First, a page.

What Is A Feedback Loop In Learning? A Definition For Teachers
by Terry Heick
A feedback loop in learning is a cause-effect sequence where data (often in the form of an ‘event’) is responded to based on recognition of an outcome and that data is used to inform future decisions in similar or analogous situations.
In everyday life, feedback loops for each of us occur naturally–usually in the form, ‘When I do X, Y happens.’ That’s a kind of feedback loop in the learning process.
In fact, it’s at the core of the learning process and how the human brain learns.
The Definition Of A Feedback Loop
Feedback loops are important parts of machines, electrical circuits, computer coding, statistical analysis, and economic processes but are often associated with geoscience and natural ‘systems’–namely biological processes from evolutionary science to cellular biology, ecosystems, and more.
For our purposes, we’re going to focus on the human brain as a kind of computer. So rather than think of a person learning, we’re going to think of a brain learning. The brain is a kind of computer where input becomes outputs. The processes through which this occurs are largely predictable. The brain has identifiable qualities (such as the the cognitive load theory) and characteristics that as teachers we have recognized and use to help students learn more effectively.
Critical in understanding feedback and feedback loops is understanding the structure and shape of them, something I’ll cover in a separate post. For now, let’s focus on a broad definition so that we can begin to understand their role in learning. Later, we can look more closely at the different types of feedback loops and their distinctive shapes, and then follow that up with strategies for implementing them into your classroom, curriculum, instructional design, eLearning, and other related areas.
According to Wikipedia, in a feedback loop the ‘feedback’ occurs when “outputs of a system are routed back as inputs as part of a chain of cause-and-effect that forms a circuit or loop.”
This is true because of the nature of these systems as self-regulating. The article continues, “A feedback loop is the part of a system in which some portion (or all) of the system’s output is used as input for future operations. Feedback loops can be either negative or positive. Negative feedback loops are self-regulating and useful for and maintaining an optimal state within specific boundaries.”
Four Steps Of A Simple Feedback Loop
A feedback loop is the part of a system in which some portion of that system’s output is used as input for future behavior. Generally, they have four stages.
Step 1: The learner receives ‘input’—as an external stimulus or observation of some kind, for example
Step 2: That input is stored as data
Step 3: That data is analyzed and conclusions are drawn by the learner
Step 4: The learner anticipates future application of those takeaways in future decisions
That’s a feedback loop.
And that feedback loop—coupled with an ongoing and fluid system of increasingly complex pattern recognition—is how the human brain learns.
Five Basic Examples
So, how about some simple examples of very basic feedback loops?
When I go to bed early (the event), I feel well-rested (the outcome).
When I flip a light switch on (event), the light comes on (outcome)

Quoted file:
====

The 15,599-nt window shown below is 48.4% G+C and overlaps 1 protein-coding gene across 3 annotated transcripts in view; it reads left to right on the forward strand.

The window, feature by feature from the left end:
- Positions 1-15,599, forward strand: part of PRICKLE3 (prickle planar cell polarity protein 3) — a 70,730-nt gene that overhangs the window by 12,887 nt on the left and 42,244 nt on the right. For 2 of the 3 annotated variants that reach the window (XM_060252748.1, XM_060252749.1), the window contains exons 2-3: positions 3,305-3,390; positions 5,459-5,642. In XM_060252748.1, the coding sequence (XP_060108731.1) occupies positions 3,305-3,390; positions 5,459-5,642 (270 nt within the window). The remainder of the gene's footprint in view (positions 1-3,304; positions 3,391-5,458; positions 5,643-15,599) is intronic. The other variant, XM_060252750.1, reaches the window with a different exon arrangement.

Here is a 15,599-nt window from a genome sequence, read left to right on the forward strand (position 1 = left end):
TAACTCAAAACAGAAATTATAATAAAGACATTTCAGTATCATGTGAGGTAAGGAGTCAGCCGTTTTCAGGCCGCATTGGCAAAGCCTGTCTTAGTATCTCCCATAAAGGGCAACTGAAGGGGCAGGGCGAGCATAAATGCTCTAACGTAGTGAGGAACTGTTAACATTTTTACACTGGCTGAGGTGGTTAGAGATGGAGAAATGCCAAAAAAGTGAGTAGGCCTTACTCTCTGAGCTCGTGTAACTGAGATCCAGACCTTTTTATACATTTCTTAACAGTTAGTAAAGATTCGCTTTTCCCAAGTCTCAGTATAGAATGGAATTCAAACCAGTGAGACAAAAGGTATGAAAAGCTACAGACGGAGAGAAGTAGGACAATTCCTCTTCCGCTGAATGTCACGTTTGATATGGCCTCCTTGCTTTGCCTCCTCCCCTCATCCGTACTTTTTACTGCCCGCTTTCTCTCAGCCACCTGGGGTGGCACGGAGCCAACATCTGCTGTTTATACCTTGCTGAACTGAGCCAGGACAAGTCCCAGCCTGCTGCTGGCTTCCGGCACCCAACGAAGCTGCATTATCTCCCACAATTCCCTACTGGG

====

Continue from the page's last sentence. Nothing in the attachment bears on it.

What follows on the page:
When I touch something hot (event), I burn my hand (outcome).
When I don’t pay a bill on time (event), I am charged a fee (outcome).
When I eat poorly (event), I gain weight (outcome).
The Timing Of Feedback Loops
Generally speaking, the shorter the duration of time between an event and a learner’s recognition of that ‘event’, the more effective the loop is for learning.
The last example above is useful in understanding this and the general importance of timing in effective feedback loops.
When I eat poorly (event), I gain weight (outcome).
The outcome is a ‘data’ that you can use to inform future behavior. When you eat poorly, you don’t gain weight right away. For most people, it takes weeks or longer for poor eating habits to result in observable, sustained weight gain. This makes the cause-effect less noticeable and even when it’s ‘known,’ the psychological effect of the ‘knowing’ is reduced.
This is a poor example.
Consider a slightly ‘tighter’ feedback loop: When I eat spicy food, I experience heartburn. The duration is shorter, which makes the behavior easier to adjust.
Or, consider an example even more direct: When I eat hot food, I burn my mouth. This ‘learning feedback’ here is almost instant. As far as effective learning experiences go, it’s about perfect.
And so it’s easy to see how extraordinarily effective well-timed feedback is in learning. You avoid hot food because the pain is immediate and memorable even though the impact on your health and well-being is generally worse than a minor burn on your tongue.
For weight gain, the feedback loop is just too indirect and ‘loose’ to hold our attention without strong discipline–or healthy habits to begin with that don’t require moment-by-moment ‘discipline.’
For feedback loops to be effective, a lot of other elements have to exist–cues, observation, recognition, and memory among others. I’ll write more about these soon.
As far as what this looks like in your classroom, that’s also a much longer topic I’ll address in a follow-up post, but for now, consider how you respond to student behavior, respond to writing, or grade quizzes and exams.